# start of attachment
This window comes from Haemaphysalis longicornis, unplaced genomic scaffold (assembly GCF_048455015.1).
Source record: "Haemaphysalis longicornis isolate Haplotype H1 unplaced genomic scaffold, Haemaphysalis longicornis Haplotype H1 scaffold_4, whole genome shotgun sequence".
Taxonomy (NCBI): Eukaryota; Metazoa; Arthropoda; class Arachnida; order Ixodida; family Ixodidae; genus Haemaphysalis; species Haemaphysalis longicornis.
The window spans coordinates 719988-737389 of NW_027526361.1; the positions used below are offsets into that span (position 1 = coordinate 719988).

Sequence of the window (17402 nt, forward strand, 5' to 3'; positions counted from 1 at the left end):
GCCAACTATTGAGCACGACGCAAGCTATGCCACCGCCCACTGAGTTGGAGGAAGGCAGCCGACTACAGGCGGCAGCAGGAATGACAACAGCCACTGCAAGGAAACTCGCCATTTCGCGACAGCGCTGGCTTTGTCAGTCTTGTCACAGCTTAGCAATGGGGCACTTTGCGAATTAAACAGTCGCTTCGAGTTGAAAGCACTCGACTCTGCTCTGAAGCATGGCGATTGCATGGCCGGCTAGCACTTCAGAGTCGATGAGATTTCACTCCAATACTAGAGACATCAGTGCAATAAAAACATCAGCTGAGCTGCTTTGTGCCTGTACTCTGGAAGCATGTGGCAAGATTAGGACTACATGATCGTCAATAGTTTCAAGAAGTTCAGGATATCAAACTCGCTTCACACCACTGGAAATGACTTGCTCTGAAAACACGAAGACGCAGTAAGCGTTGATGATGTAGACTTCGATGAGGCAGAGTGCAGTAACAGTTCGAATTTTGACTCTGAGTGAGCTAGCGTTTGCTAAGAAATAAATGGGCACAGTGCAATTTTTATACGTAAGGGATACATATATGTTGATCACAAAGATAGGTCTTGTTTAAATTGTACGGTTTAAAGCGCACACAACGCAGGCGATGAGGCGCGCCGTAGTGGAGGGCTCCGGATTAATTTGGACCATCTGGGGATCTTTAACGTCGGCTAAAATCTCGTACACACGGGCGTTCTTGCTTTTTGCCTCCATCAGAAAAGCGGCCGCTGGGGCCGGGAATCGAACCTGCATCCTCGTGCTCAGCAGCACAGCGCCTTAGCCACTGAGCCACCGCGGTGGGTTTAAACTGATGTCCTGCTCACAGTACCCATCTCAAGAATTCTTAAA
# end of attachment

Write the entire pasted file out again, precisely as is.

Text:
This window comes from Haemaphysalis longicornis, unplaced genomic scaffold (assembly GCF_048455015.1).
Source record: "Haemaphysalis longicornis isolate Haplotype H1 unplaced genomic scaffold, Haemaphysalis longicornis Haplotype H1 scaffold_4, whole genome shotgun sequence".
Taxonomy (NCBI): Eukaryota; Metazoa; Arthropoda; class Arachnida; order Ixodida; family Ixodidae; genus Haemaphysalis; species Haemaphysalis longicornis.
The window spans coordinates 719988-737389 of NW_027526361.1; the positions used below are offsets into that span (position 1 = coordinate 719988).

Sequence of the window (17402 nt, forward strand, 5' to 3'; positions counted from 1 at the left end):
GCCAACTATTGAGCACGACGCAAGCTATGCCACCGCCCACTGAGTTGGAGGAAGGCAGCCGACTACAGGCGGCAGCAGGAATGACAACAGCCACTGCAAGGAAACTCGCCATTTCGCGACAGCGCTGGCTTTGTCAGTCTTGTCACAGCTTAGCAATGGGGCACTTTGCGAATTAAACAGTCGCTTCGAGTTGAAAGCACTCGACTCTGCTCTGAAGCATGGCGATTGCATGGCCGGCTAGCACTTCAGAGTCGATGAGATTTCACTCCAATACTAGAGACATCAGTGCAATAAAAACATCAGCTGAGCTGCTTTGTGCCTGTACTCTGGAAGCATGTGGCAAGATTAGGACTACATGATCGTCAATAGTTTCAAGAAGTTCAGGATATCAAACTCGCTTCACACCACTGGAAATGACTTGCTCTGAAAACACGAAGACGCAGTAAGCGTTGATGATGTAGACTTCGATGAGGCAGAGTGCAGTAACAGTTCGAATTTTGACTCTGAGTGAGCTAGCGTTTGCTAAGAAATAAATGGGCACAGTGCAATTTTTATACGTAAGGGATACATATATGTTGATCACAAAGATAGGTCTTGTTTAAATTGTACGGTTTAAAGCGCACACAACGCAGGCGATGAGGCGCGCCGTAGTGGAGGGCTCCGGATTAATTTGGACCATCTGGGGATCTTTAACGTCGGCTAAAATCTCGTACACACGGGCGTTCTTGCTTTTTGCCTCCATCAGAAAAGCGGCCGCTGGGGCCGGGAATCGAACCTGCATCCTCGTGCTCAGCAGCACAGCGCCTTAGCCACTGAGCCACCGCGGTGGGTTTAAACTGATGTCCTGCTCACAGTACCCATCTCAAGAATTCTTAAA